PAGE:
Wharton and Rinicella fight back, but Ugochukwu extends his lead: 4 takeaways from F4 UAE Round 2

Round 2 of the 2023 F4 UAE championship took us to Kuwait Motor Town for the start of a busy double-header that sees racing commence for Round 3 just three days after the checkered flag falls for the final race of Round 2. The playing field was levelled in Kuwait — a track Formula 4 cars have never competed on — with data from previous seasons playing no role in the final results. Feeder Series unpacks the action from a hectic second round.

By George Brabner

What makes Kuwait Motor Town a unique location for racing in the F4 UAE Championship is that both teams and drivers have never attacked the venue in anger. This is in contrast to the previous round at Dubai Autodrome — a circuit which has been a core pillar of the series since its inauguration, and whose familiarity has made it easier for those less experienced in Formula 4 machinery to get up to speed.

The reversal of this dynamic saw a different selection of drivers rise to the top, such as Zachary David, who took his first F4 victory in the final race of the weekend. However, just as in Dubai, Ugo Ugochukwu managed to consistently keep himself at the front of the pack.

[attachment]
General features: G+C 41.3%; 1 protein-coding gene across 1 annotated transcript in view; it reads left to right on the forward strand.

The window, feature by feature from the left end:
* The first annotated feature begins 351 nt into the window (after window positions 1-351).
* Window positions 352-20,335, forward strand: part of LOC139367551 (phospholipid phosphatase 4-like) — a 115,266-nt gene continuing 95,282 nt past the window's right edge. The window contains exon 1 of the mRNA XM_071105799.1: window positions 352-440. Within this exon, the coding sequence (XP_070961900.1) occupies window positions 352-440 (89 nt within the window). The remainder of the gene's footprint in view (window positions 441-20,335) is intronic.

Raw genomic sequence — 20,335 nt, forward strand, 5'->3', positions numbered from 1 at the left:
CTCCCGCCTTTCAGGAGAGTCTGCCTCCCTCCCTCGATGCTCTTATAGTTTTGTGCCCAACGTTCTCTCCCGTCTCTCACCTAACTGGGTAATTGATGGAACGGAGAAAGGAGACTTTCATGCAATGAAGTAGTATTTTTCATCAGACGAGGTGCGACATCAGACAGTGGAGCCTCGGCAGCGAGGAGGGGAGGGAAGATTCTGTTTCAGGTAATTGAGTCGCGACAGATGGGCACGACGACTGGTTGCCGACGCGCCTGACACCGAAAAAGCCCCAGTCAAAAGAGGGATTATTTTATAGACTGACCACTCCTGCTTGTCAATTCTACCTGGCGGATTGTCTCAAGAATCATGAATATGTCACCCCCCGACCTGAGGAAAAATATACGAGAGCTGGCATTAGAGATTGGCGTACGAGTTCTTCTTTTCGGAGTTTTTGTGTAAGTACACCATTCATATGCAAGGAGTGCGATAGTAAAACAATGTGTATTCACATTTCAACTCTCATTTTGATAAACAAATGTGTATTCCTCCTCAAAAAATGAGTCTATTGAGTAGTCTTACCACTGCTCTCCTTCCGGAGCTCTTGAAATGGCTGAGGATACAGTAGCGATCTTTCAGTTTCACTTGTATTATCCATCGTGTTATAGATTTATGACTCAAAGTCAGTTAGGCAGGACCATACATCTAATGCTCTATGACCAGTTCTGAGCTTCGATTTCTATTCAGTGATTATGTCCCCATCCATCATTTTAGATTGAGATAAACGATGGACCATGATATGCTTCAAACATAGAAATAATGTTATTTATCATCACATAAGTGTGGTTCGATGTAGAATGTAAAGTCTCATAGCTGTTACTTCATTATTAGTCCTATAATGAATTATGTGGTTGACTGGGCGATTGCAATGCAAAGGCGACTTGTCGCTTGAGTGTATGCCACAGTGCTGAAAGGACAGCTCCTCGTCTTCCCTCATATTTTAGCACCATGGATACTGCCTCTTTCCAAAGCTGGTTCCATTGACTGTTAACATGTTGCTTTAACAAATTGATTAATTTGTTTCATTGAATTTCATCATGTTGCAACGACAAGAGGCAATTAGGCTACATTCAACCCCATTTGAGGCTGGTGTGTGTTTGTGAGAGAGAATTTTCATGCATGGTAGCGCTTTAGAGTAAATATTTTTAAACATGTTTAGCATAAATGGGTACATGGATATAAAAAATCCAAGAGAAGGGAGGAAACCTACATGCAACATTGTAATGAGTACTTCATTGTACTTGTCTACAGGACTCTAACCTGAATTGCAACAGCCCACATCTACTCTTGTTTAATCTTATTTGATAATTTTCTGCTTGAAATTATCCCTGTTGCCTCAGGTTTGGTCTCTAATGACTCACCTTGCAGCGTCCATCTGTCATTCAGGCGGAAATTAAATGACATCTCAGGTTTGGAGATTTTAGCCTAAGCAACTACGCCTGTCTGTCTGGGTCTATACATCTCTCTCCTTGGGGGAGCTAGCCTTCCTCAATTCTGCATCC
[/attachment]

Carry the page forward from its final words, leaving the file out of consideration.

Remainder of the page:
Ugochukwu gains ground but faces stiff competition

After winning two races at the Dubai Autodrome, Ugo Ugochukwu came to Kuwait with momentum on his side. The championship leader would line up second for Race 1 and Race 3, but there were some newer faces around him. MP Motorsport’s Valerio Rinicella enjoyed an upturn in pace after taking a podium two weeks prior, whilst Mumbai Falcons driver James Wharton also returned to the front after a messy Round 1.

Whilst the season opener saw Ugochukwu challenged by rookies Tuukka Taponen and Arvid Lindblad at the sharp end of the field, the experienced pair of Rinicella and Wharton ultimately had the edge in performance. Rinicella took pole for Race 1, with Wharton snatching the honours for the third race.

Ugochukwu’s Race 1 saw him slot in behind his fellow second-year F4 challengers after Wharton made the most of the slipstream down the huge back straight into Turn 2 to fly past him and Rinicella on the opening lap.

After a safety car and red flag period caused by a multitude of Lap 1 incidents, Wharton took his first victory of the season over Rinicella and Ugochukwu. The American had to settle for third despite his best efforts to clinch second from the MP Motorsport driver.

In Race 2, Ugochukwu converted his pole position to victory, despite a late challenge from James Wharton — with the two drivers going toe-to-toe throughout the final laps.